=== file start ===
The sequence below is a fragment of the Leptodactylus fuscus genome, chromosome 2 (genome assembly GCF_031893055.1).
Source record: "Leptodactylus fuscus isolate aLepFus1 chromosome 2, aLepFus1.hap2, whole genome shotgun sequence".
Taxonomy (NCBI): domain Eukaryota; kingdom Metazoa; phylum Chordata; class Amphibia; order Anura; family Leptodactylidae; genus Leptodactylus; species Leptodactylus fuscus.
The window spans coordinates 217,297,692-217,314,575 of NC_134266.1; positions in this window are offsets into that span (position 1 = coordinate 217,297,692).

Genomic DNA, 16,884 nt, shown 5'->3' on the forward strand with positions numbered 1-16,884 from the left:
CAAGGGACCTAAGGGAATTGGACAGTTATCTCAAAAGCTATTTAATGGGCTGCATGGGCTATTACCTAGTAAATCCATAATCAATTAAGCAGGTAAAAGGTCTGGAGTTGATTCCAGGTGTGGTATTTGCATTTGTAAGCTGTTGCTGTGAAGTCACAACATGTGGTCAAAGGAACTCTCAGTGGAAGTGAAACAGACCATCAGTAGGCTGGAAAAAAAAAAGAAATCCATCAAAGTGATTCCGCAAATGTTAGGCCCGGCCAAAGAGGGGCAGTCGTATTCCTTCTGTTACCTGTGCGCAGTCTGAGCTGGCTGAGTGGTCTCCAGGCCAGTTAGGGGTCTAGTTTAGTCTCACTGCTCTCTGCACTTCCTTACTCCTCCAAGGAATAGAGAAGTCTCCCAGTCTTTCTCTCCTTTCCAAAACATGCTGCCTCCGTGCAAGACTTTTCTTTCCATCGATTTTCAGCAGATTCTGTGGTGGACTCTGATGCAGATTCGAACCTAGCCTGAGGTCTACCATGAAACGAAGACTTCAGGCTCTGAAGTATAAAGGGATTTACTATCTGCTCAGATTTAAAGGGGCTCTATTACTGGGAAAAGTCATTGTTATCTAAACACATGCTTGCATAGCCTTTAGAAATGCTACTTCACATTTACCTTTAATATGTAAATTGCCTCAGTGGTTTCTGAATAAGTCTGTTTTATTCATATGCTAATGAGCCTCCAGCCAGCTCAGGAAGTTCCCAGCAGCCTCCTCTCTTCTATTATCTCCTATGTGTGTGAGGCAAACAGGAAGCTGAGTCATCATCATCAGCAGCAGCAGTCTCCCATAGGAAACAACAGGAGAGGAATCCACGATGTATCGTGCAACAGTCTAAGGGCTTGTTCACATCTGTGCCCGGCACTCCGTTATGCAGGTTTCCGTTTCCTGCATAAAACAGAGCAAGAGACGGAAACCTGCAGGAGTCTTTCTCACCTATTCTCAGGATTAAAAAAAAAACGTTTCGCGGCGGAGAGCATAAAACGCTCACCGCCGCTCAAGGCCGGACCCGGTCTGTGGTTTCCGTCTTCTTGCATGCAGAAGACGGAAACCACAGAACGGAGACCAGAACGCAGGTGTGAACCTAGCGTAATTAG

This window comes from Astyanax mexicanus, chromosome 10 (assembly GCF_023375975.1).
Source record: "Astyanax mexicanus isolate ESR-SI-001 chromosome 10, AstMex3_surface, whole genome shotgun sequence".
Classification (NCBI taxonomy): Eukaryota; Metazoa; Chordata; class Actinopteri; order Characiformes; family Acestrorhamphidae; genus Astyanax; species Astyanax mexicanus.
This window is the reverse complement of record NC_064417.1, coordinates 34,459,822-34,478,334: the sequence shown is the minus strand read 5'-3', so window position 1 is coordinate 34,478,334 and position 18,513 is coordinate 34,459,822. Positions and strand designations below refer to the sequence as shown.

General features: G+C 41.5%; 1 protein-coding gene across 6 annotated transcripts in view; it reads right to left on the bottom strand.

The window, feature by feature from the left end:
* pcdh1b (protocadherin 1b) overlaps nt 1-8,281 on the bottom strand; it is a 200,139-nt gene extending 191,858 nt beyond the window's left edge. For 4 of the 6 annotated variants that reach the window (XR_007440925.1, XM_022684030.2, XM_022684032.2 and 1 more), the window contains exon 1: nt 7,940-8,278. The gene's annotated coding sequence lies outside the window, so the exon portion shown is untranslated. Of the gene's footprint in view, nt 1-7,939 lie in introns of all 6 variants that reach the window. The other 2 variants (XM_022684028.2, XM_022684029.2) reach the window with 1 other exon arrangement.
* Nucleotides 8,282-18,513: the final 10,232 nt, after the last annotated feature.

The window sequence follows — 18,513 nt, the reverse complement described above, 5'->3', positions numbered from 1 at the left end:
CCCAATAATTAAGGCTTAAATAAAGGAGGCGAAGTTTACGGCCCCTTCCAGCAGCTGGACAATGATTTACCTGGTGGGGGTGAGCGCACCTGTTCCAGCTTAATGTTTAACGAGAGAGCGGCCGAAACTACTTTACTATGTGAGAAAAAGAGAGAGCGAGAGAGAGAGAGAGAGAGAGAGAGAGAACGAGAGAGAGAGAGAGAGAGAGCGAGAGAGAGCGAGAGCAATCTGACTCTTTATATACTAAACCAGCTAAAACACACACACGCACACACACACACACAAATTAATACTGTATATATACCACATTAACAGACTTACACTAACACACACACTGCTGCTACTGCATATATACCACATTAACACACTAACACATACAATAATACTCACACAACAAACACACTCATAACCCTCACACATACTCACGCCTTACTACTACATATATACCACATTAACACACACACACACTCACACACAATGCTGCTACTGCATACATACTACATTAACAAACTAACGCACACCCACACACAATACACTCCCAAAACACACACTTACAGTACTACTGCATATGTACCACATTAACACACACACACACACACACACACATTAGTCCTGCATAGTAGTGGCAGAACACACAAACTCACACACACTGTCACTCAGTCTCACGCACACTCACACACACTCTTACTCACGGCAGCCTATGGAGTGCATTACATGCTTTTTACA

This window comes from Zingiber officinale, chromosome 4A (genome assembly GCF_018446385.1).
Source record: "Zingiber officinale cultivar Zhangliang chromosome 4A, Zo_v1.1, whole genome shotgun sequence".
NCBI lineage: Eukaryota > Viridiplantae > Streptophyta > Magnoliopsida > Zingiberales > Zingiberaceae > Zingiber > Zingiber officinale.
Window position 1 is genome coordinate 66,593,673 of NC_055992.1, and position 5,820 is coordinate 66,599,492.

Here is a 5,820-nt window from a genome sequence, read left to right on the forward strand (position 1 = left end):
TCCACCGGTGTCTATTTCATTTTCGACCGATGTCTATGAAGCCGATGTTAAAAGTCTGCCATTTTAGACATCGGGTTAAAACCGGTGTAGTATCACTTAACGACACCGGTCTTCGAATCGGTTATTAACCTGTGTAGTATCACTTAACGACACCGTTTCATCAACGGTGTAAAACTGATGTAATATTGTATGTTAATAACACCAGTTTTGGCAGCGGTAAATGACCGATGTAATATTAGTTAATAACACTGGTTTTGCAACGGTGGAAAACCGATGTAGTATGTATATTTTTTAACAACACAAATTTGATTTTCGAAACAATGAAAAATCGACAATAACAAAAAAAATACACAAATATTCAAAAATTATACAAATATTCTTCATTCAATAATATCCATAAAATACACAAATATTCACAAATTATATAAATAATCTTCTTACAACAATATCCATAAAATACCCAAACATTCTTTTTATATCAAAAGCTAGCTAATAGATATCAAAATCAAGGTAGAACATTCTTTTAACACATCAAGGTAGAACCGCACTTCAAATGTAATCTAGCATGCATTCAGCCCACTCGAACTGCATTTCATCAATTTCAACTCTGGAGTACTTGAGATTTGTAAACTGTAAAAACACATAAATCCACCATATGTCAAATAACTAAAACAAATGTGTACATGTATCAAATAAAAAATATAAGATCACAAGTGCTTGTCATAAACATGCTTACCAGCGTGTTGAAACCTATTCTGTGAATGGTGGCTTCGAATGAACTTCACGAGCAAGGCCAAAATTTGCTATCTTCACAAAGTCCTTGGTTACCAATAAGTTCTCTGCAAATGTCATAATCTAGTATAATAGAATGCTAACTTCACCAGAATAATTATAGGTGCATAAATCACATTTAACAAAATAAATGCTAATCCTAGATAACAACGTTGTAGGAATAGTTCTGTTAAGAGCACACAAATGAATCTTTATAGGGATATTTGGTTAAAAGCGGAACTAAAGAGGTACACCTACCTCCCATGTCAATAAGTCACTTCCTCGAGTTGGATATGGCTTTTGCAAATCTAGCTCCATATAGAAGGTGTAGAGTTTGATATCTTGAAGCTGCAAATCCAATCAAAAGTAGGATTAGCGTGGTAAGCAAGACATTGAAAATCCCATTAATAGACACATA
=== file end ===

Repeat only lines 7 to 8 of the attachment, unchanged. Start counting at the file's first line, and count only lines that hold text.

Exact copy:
This window comes from Astyanax mexicanus, chromosome 10 (assembly GCF_023375975.1).
Source record: "Astyanax mexicanus isolate ESR-SI-001 chromosome 10, AstMex3_surface, whole genome shotgun sequence".